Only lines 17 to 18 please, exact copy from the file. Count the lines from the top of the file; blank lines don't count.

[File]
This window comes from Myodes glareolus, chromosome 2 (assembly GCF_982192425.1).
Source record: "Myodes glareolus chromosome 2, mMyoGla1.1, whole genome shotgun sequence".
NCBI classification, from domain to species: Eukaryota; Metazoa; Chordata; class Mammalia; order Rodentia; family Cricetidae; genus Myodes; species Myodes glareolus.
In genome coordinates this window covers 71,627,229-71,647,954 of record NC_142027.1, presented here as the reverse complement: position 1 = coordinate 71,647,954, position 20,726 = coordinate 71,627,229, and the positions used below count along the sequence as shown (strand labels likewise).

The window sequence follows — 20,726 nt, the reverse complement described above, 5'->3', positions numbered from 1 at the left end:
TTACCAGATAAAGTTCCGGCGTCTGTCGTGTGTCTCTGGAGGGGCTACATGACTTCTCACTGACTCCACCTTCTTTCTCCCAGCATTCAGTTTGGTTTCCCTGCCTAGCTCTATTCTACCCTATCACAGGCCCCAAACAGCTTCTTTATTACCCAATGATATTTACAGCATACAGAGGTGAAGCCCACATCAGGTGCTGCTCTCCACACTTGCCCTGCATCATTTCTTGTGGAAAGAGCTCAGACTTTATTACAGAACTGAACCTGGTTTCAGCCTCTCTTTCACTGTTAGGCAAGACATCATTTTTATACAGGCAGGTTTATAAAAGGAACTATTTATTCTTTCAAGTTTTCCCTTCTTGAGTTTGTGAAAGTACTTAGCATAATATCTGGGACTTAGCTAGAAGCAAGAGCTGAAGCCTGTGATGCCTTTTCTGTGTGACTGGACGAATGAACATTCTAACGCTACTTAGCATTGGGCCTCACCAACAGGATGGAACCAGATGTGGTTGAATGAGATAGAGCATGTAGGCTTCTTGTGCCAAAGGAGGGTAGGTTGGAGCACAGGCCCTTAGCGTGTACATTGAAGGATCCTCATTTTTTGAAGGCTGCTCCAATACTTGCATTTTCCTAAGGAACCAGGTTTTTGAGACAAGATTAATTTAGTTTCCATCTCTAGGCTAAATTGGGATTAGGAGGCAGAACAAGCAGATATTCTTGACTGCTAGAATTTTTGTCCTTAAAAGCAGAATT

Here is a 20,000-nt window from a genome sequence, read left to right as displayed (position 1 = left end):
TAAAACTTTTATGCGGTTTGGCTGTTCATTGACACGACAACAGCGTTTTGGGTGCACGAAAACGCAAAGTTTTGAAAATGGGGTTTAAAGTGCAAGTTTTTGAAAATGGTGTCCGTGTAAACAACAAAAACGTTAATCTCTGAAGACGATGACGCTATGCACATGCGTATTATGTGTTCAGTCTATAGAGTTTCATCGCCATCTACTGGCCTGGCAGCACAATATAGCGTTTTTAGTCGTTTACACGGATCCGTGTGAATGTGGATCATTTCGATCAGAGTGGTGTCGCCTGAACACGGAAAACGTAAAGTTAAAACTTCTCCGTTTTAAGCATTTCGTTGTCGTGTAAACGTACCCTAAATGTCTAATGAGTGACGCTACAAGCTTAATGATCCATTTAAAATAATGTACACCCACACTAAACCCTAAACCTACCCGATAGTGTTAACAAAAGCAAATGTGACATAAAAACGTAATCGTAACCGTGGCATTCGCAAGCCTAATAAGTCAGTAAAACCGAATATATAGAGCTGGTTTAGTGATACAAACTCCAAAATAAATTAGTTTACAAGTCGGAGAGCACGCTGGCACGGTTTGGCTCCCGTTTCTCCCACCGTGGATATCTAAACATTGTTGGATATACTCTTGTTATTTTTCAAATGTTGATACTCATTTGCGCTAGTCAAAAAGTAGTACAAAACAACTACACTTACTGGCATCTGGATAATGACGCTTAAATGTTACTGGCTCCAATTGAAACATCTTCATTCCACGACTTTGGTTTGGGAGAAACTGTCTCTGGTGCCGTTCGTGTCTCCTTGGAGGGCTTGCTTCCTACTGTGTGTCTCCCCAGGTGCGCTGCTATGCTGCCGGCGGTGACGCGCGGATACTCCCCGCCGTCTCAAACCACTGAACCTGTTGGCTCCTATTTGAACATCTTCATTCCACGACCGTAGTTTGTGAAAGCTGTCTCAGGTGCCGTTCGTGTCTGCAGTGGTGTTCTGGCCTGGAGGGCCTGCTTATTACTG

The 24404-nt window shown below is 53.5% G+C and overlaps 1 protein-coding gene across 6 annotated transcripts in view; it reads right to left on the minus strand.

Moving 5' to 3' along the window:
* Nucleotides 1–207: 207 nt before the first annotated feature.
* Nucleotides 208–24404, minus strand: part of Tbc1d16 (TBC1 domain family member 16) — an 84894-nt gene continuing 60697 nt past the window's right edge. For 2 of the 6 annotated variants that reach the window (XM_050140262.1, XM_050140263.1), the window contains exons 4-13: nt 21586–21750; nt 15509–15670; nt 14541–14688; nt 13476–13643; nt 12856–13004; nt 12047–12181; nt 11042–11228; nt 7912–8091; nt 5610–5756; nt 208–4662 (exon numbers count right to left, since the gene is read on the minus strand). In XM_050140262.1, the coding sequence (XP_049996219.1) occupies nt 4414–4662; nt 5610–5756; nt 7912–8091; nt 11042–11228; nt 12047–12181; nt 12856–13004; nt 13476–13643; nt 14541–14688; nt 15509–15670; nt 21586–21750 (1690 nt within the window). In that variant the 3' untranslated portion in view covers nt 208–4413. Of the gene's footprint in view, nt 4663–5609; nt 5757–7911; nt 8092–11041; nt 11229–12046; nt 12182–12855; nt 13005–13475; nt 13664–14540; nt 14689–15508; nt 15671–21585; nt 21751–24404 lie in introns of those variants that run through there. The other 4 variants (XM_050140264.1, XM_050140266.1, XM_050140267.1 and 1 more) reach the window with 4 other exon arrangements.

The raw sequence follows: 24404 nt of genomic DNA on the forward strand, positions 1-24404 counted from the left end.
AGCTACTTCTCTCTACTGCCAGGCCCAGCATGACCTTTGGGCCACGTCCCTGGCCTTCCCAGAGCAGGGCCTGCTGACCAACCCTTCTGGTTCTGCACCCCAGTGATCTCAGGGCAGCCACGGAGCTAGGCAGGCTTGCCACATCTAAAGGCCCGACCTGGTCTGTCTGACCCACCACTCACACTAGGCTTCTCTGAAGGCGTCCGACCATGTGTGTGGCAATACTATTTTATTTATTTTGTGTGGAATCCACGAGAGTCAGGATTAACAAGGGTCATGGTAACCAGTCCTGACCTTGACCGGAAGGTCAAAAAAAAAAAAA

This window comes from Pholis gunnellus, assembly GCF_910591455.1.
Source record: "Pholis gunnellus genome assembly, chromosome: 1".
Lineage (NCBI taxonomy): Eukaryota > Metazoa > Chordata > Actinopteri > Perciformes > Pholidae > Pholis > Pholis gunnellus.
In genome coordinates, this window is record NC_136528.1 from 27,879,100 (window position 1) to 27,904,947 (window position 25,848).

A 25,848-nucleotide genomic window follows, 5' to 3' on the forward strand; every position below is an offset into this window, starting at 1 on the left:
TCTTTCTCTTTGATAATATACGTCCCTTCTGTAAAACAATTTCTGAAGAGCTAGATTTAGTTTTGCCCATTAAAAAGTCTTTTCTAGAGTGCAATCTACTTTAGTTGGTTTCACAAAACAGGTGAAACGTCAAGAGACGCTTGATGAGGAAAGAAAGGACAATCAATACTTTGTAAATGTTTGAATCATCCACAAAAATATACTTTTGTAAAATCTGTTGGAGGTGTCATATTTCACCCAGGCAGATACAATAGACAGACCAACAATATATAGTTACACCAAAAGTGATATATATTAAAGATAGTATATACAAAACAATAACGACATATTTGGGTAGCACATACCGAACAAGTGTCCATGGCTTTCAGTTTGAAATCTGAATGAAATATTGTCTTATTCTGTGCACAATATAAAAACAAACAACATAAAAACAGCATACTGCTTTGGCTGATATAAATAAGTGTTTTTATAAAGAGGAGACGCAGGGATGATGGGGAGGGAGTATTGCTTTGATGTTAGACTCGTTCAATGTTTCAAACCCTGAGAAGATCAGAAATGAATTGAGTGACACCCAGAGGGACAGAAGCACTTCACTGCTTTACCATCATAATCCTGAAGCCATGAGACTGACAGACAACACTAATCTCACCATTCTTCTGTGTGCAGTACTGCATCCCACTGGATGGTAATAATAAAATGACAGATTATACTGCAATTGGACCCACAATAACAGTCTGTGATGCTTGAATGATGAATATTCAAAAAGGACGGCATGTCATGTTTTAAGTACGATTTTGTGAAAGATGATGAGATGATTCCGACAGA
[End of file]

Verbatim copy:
Lineage (NCBI taxonomy): Eukaryota > Metazoa > Chordata > Actinopteri > Perciformes > Pholidae > Pholis > Pholis gunnellus.
In genome coordinates, this window is record NC_136528.1 from 27,879,100 (window position 1) to 27,904,947 (window position 25,848).